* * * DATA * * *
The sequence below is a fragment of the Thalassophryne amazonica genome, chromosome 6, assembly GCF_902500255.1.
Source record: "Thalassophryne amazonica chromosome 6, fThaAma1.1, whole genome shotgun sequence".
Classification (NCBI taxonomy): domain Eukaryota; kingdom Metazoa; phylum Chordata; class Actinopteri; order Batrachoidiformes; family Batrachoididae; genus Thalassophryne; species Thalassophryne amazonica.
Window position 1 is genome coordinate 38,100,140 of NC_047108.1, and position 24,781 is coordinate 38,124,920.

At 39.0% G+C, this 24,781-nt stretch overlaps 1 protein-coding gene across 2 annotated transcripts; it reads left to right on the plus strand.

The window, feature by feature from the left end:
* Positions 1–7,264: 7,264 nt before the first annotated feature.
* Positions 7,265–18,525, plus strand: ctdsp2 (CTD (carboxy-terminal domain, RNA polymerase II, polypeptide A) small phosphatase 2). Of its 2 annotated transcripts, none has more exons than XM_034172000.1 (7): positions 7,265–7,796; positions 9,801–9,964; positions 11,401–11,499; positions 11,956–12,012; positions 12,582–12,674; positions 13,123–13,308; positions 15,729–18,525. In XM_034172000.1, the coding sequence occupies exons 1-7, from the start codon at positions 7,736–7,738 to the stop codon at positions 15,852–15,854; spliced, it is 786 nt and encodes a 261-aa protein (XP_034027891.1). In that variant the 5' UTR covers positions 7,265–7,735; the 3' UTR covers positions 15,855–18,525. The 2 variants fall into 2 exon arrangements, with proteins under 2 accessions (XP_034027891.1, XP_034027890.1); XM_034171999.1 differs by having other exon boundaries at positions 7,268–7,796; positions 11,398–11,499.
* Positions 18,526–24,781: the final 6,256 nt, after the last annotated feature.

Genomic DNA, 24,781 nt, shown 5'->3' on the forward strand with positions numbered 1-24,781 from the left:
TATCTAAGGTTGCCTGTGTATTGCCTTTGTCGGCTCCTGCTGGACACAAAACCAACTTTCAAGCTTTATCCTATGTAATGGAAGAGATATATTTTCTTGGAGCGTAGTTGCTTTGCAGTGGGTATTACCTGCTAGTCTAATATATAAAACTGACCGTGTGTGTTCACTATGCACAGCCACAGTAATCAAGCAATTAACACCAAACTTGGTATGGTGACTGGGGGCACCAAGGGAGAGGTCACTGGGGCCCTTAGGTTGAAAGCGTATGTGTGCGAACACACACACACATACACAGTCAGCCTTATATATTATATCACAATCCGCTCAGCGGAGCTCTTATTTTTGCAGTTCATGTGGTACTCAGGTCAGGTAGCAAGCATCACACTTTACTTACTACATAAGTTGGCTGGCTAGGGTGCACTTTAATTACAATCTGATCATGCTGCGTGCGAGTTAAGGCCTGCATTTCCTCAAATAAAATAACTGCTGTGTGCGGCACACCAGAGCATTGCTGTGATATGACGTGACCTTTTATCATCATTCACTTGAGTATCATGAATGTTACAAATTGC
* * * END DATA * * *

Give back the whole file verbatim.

The sequence below is a fragment of the Thalassophryne amazonica genome, chromosome 6, assembly GCF_902500255.1.
Source record: "Thalassophryne amazonica chromosome 6, fThaAma1.1, whole genome shotgun sequence".
Classification (NCBI taxonomy): domain Eukaryota; kingdom Metazoa; phylum Chordata; class Actinopteri; order Batrachoidiformes; family Batrachoididae; genus Thalassophryne; species Thalassophryne amazonica.
Window position 1 is genome coordinate 38,100,140 of NC_047108.1, and position 24,781 is coordinate 38,124,920.

At 39.0% G+C, this 24,781-nt stretch overlaps 1 protein-coding gene across 2 annotated transcripts; it reads left to right on the plus strand.

The window, feature by feature from the left end:
* Positions 1–7,264: 7,264 nt before the first annotated feature.
* Positions 7,265–18,525, plus strand: ctdsp2 (CTD (carboxy-terminal domain, RNA polymerase II, polypeptide A) small phosphatase 2). Of its 2 annotated transcripts, none has more exons than XM_034172000.1 (7): positions 7,265–7,796; positions 9,801–9,964; positions 11,401–11,499; positions 11,956–12,012; positions 12,582–12,674; positions 13,123–13,308; positions 15,729–18,525. In XM_034172000.1, the coding sequence occupies exons 1-7, from the start codon at positions 7,736–7,738 to the stop codon at positions 15,852–15,854; spliced, it is 786 nt and encodes a 261-aa protein (XP_034027891.1). In that variant the 5' UTR covers positions 7,265–7,735; the 3' UTR covers positions 15,855–18,525. The 2 variants fall into 2 exon arrangements, with proteins under 2 accessions (XP_034027891.1, XP_034027890.1); XM_034171999.1 differs by having other exon boundaries at positions 7,268–7,796; positions 11,398–11,499.
* Positions 18,526–24,781: the final 6,256 nt, after the last annotated feature.

Genomic DNA, 24,781 nt, shown 5'->3' on the forward strand with positions numbered 1-24,781 from the left:
TATCTAAGGTTGCCTGTGTATTGCCTTTGTCGGCTCCTGCTGGACACAAAACCAACTTTCAAGCTTTATCCTATGTAATGGAAGAGATATATTTTCTTGGAGCGTAGTTGCTTTGCAGTGGGTATTACCTGCTAGTCTAATATATAAAACTGACCGTGTGTGTTCACTATGCACAGCCACAGTAATCAAGCAATTAACACCAAACTTGGTATGGTGACTGGGGGCACCAAGGGAGAGGTCACTGGGGCCCTTAGGTTGAAAGCGTATGTGTGCGAACACACACACACATACACAGTCAGCCTTATATATTATATCACAATCCGCTCAGCGGAGCTCTTATTTTTGCAGTTCATGTGGTACTCAGGTCAGGTAGCAAGCATCACACTTTACTTACTACATAAGTTGGCTGGCTAGGGTGCACTTTAATTACAATCTGATCATGCTGCGTGCGAGTTAAGGCCTGCATTTCCTCAAATAAAATAACTGCTGTGTGCGGCACACCAGAGCATTGCTGTGATATGACGTGACCTTTTATCATCATTCACTTGAGTATCATGAATGTTACAAATTGC